(Host) The Vermont Supreme Court heard arguments Thursday in a case that could force the state to overhaul how it calculates the statewide education property tax.
VPR’s John Dillon reports:
(Dillon) The justices met for their annual session at Vermont Law School. They’ll decide a case that potentially affects every property taxpayer in the state.
At issue is the way the state determines property values when it sets the statewide property tax rate that’s used to fund schools. In September, a lower court judge ruled that the state’s method of figuring the fair market value in the town of Killington was fundamentally flawed. The court said this system was “about as rational as rolling dice.”
Judge William Cohen’s decision only applied to Killington, and only to the methodology the state used to set the value in 1997. But the case has tremendous statewide implications. The lower court ruling called into question the appraisal process that the state uses to determine any town’s education property tax payments.
Mark Sperry, the lawyer for the town of Killington, told the justices that the lower court ruling should be applied to all 246 Vermont cities and towns:
(Sperry) “It’s not fair to leave just Killington by a correct methodology and everybody else hanging out there appraised by a methodology that’s as rational as rolling dice.”
(Dillon) The statewide property tax for education raises about $480 million. But because towns use different appraisal levels and practices, the state attempts to standardize the total value of each town’s grand list. It was this equalization system that Killington challenged, arguing there was no way to tell whether the residents paid too much or too little.
The case turns on complex statistical methodologies. Lawyers presented arcane algebraic formulas and discussed assessment ratios and confidence levels. Associate Justice Marilyn Skoglund told Sperry that few things in life are more scary than statistics because the numbers can be manipulated so easily. And Skoglund questioned whether the lawyer cited his figures selectively.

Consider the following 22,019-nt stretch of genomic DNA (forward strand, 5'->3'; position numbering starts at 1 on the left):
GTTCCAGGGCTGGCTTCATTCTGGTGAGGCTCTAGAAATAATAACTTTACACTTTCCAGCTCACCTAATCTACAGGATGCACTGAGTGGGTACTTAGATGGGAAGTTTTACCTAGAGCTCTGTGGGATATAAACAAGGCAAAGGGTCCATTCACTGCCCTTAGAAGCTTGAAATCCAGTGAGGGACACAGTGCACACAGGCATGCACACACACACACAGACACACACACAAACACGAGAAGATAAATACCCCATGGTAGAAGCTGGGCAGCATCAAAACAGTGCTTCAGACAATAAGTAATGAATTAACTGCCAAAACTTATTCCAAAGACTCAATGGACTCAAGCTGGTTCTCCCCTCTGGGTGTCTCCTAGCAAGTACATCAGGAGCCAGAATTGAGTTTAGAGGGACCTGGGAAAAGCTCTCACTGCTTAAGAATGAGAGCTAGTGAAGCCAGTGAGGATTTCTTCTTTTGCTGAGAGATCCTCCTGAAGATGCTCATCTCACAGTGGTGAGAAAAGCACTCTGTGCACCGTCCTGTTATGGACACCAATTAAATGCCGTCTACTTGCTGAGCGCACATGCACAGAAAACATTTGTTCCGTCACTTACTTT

(Skoglund) “So you can’t just separate out just little pieces of statistical data and proclaim that the entire picture is skewed.”
(Sperry) “Well, the evidence in this case, your honor, is that there were 107 municipalities which weren’t reliably equalized because of that.”
(Dillon) The state’s lawyer, Charles Merriman, argued that the Tax Department’s method was statistically sound. Merriman said the lower court overstepped its bounds and should have left the issue for the tax commissioner to decide:
(Merriman) “The trial court substituted its judgment for the judgment of the commissioner, who is the expert and is responsible for determining a methodology that fulfills the policy objectives of equalization.”
(Dillon) The Vermont League of Cities and Towns has also weighed in on the case. The League wants the Supreme Court to throw out the state’s system of equalizing property values. The League says the issues raised in the Killington case can’t be resolved until the state is forced to re-appraise every single Vermont town using methods that are statistically sound.
For Vermont Public Radio, I’m John Dillon in South Royalton.